Dior's designs were more voluptuous than the boxy, fabric-conserving shapes of the recent World War II styles, influenced by the rations on fabric. Dior is remembered as a master of creating shapes and silhouettes. His designs employed bustier-style bodices, hip padding, and petticoats that made his dresses flare out from the waist giving his models a very curvaceous form. Some controversy arose when women protested the designs because the dresses covered up their legs. Due to the previous limitations on fabric from the wartime shortages, women were used to conserving fabric. Dior created designs with the hem of a skirt ending at the ankles, ignoring the fabric limitations, but the opposition ceased as the war ended. Dior’s designs and unique, inventive sense of style revolutionized women’s dress and reestablished Paris as the center of the fashion world after World War II. His designs will always remain greatly inspirational and appreciated amongst fashion designers.
Another one of the finest and most legendary fashion designers that Paris is home to is Gabrielle Bonheur “Coco” Chanel. Chanel’s pursuit of expensive simplicity made her an important figure in 20th-century fashion. Her extraordinary influence on fashion led her to be the only person in the field to be names on Time 100: The Most Important People of the Century. When Coco opened her first small millinery shop in Paris in 1913, little did she know that she was laying the foundation for what would become the world’s most acclaimed fashion houses. With the outbreak of World War I the popularity of Chanel’s new kind of chic only grew. Women sought more comfortable garments to replace constrictive corsets. One of Chanel’s most iconic creations was the Chanel suit for women. She was revolutionizing the way women dressed, and as a reaction, women now had the opportunity to have a comfortable suit to work in, as simple as a man’s business suit. Chanel’s life began with humble beginnings in an orphanage. She faced much struggle, but that is possibly what makes her pieces so beautiful. The passion that she gained from the hard times that she faced only made her stronger, and her work more elegant and admired. As a fashion designer, Coco Chanel made great strides for the progression of women in the 20th century, and for style. It is clear that she was one of the most important designers, because her influence is still relevant in fashion today.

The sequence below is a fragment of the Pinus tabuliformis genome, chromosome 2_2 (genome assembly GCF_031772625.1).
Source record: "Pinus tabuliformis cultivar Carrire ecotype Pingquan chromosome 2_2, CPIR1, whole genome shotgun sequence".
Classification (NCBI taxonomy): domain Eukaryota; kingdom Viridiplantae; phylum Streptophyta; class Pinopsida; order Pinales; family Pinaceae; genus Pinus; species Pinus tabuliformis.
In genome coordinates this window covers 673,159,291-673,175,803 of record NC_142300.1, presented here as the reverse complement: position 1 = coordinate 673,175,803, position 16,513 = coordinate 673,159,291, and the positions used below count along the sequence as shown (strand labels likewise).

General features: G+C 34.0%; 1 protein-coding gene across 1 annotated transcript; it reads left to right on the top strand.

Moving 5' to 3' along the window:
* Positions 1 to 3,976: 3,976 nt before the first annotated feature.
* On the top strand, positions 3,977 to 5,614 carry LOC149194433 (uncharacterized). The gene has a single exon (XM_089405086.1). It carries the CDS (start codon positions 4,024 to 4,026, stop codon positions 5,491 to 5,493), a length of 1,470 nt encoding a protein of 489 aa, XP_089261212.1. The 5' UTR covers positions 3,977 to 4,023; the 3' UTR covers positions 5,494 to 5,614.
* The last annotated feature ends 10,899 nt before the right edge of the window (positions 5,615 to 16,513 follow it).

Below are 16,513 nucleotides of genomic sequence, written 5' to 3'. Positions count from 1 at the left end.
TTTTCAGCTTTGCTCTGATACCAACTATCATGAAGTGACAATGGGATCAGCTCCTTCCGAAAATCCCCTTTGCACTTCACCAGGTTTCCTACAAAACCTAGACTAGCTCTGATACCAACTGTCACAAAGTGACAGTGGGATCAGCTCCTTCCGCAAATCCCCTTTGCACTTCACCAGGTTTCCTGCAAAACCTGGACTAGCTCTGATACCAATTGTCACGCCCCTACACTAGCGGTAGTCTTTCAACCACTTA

Moving onto the final fashion capital we will discuss, for the purpose of one great fashion designer, London, and the work of Alexander McQueen. London, along with France and Milan is one of the powerhouses of fashion in Europe. It is home to many top designers and modeling agencies, and much business generated is influenced through media and fashion. It is the vibrant capital of the United Kingdom and is renowned for its unique art and antiques that are displayed in museums. Fashion statements and trends that are established in London eventually become followed all over the world.